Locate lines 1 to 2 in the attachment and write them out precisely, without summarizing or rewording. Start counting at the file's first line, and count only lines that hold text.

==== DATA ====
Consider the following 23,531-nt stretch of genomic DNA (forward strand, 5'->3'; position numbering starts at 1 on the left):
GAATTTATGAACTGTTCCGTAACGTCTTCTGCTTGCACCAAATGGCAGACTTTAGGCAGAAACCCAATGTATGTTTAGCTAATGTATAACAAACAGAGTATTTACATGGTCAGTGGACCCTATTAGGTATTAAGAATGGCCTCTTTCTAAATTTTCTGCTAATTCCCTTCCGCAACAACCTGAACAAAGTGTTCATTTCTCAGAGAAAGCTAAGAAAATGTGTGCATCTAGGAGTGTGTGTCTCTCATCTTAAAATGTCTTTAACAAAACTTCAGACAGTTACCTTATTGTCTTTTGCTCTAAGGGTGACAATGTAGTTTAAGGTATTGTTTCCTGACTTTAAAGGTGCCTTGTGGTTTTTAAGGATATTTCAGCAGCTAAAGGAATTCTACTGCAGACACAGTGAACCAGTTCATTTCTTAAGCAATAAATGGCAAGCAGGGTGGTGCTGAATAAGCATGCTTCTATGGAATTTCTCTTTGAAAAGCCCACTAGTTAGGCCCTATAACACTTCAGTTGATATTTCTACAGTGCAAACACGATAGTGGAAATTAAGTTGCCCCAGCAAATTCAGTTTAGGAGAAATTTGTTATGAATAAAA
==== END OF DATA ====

Consider the following 23,531-nt stretch of genomic DNA (forward strand, 5'->3'; position numbering starts at 1 on the left):
GAATTTATGAACTGTTCCGTAACGTCTTCTGCTTGCACCAAATGGCAGACTTTAGGCAGAAACCCAATGTATGTTTAGCTAATGTATAACAAACAGAGTATTTACATGGTCAGTGGACCCTATTAGGTATTAAGAATGGCCTCTTTCTAAATTTTCTGCTAATTCCCTTCCGCAACAACCTGAACAAAGTGTTCATTTCTCAGAGAAAGCTAAGAAAATGTGTGCATCTAGGAGTGTGTGTCTCTCATCTTAAAATGTCTTTAACAAAACTTCAGACAGTTACCTTATTGTCTTTTGCTCTAAGGGTGACAATGTAGTTTAAGGTATTGTTTCCTGACTTTAAAGGTGCCTTGTGGTTTTTAAGGATATTTCAGCAGCTAAAGGAATTCTACTGCAGACACAGTGAACCAGTTCATTTCTTAAGCAATAAATGGCAAGCAGGGTGGTGCTGAATAAGCATGCTTCTATGGAATTTCTCTTTGAAAAGCCCACTAGTTAGGCCCTATAACACTTCAGTTGATATTTCTACAGTGCAAACACGATAGTGGAAATTAAGTTGCCCCAGCAAATTCAGTTTAGGAGAAATTTGTTATGAATAAAA